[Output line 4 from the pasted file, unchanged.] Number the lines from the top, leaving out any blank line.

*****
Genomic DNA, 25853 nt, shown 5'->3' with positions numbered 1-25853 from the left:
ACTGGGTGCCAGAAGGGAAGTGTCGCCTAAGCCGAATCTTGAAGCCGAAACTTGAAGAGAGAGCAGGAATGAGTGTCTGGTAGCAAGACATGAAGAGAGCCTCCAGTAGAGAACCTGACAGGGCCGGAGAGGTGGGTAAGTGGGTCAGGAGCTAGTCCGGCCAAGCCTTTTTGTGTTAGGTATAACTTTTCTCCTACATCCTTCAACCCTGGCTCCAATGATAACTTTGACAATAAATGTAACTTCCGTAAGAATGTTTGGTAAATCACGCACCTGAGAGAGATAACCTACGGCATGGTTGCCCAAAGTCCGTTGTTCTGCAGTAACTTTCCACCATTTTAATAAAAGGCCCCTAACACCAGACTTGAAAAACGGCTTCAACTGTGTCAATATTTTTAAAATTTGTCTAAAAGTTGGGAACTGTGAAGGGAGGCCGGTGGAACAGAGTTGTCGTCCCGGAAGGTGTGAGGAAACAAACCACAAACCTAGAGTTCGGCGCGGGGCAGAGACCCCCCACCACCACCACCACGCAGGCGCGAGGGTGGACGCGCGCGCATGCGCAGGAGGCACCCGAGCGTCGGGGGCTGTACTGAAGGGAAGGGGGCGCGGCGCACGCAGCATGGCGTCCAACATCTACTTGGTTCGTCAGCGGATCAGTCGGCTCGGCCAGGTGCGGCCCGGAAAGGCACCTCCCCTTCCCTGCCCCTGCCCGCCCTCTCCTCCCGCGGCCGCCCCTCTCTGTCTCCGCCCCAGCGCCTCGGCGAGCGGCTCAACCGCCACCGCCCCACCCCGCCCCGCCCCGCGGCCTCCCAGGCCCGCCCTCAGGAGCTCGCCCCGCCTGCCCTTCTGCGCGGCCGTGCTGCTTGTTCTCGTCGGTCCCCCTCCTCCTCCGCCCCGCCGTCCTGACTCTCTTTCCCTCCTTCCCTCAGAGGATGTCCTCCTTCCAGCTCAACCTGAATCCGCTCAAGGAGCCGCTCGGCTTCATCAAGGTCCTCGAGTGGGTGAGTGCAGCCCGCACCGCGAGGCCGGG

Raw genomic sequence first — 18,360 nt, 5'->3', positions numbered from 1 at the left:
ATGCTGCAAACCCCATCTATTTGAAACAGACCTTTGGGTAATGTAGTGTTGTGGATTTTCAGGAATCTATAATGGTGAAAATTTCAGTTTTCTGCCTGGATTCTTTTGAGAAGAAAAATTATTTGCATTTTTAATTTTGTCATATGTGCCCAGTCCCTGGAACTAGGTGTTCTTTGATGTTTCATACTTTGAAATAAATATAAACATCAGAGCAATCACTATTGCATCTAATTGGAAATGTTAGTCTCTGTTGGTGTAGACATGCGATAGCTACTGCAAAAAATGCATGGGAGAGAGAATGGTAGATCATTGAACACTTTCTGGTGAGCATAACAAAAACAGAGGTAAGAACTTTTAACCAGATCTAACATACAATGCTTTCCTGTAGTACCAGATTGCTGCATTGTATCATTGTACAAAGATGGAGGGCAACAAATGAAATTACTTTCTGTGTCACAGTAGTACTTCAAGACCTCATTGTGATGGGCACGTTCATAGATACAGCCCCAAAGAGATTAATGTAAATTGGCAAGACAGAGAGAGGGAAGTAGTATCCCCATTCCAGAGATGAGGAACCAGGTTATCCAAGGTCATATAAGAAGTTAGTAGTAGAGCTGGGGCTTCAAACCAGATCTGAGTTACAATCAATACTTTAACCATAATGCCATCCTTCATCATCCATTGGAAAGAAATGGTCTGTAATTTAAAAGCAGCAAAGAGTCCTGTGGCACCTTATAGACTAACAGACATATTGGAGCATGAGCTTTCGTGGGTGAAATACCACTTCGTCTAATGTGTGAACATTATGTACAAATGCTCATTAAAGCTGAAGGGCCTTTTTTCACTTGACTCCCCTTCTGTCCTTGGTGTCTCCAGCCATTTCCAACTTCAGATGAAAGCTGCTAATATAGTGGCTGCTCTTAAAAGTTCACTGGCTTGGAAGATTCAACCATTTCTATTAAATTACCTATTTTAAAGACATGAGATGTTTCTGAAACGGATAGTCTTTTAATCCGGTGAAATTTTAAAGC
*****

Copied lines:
ATGCTGCAAACCCCATCTATTTGAAACAGACCTTTGGGTAATGTAGTGTTGTGGATTTTCAGGAATCTATAATGGTGAAAATTTCAGTTTTCTGCCTGGATTCTTTTGAGAAGAAAAATTATTTGCATTTTTAATTTTGTCATATGTGCCCAGTCCCTGGAACTAGGTGTTCTTTGATGTTTCATACTTTGAAATAAATATAAACATCAGAGCAATCACTATTGCATCTAATTGGAAATGTTAGTCTCTGTTGGTGTAGACATGCGATAGCTACTGCAAAAAATGCATGGGAGAGAGAATGGTAGATCATTGAACACTTTCTGGTGAGCATAACAAAAACAGAGGTAAGAACTTTTAACCAGATCTAACATACAATGCTTTCCTGTAGTACCAGATTGCTGCATTGTATCATTGTACAAAGATGGAGGGCAACAAATGAAATTACTTTCTGTGTCACAGTAGTACTTCAAGACCTCATTGTGATGGGCACGTTCATAGATACAGCCCCAAAGAGATTAATGTAAATTGGCAAGACAGAGAGAGGGAAGTAGTATCCCCATTCCAGAGATGAGGAACCAGGTTATCCAAGGTCATATAAGAAGTTAGTAGTAGAGCTGGGGCTTCAAACCAGATCTGAGTTACAATCAATACTTTAACCATAATGCCATCCTTCATCATCCATTGGAAAGAAATGGTCTGTAATTTAAAAGCAGCAAAGAGTCCTGTGGCACCTTATAGACTAACAGACATATTGGAGCATGAGCTTTCGTGGGTGAAATACCACTTCGTCTAATGTGTGAACATTATGTACAAATGCTCATTAAAGCTGAAGGGCCTTTTTTCACTTGACTCCCCTTCTGTCCTTGGTGTCTCCAGCCATTTCCAACTTCAGATGAAAGCTGCTAATATAGTGGCTGCTCTTAAAAGTTCACTGGCTTGGAAGATTCAACCATTTCTATTAAATTACCTATTTTAAAGACATGAGATGTTTCTGAAACGGATAGTCTTTTAATCCGGTGAAATTTTAAAGC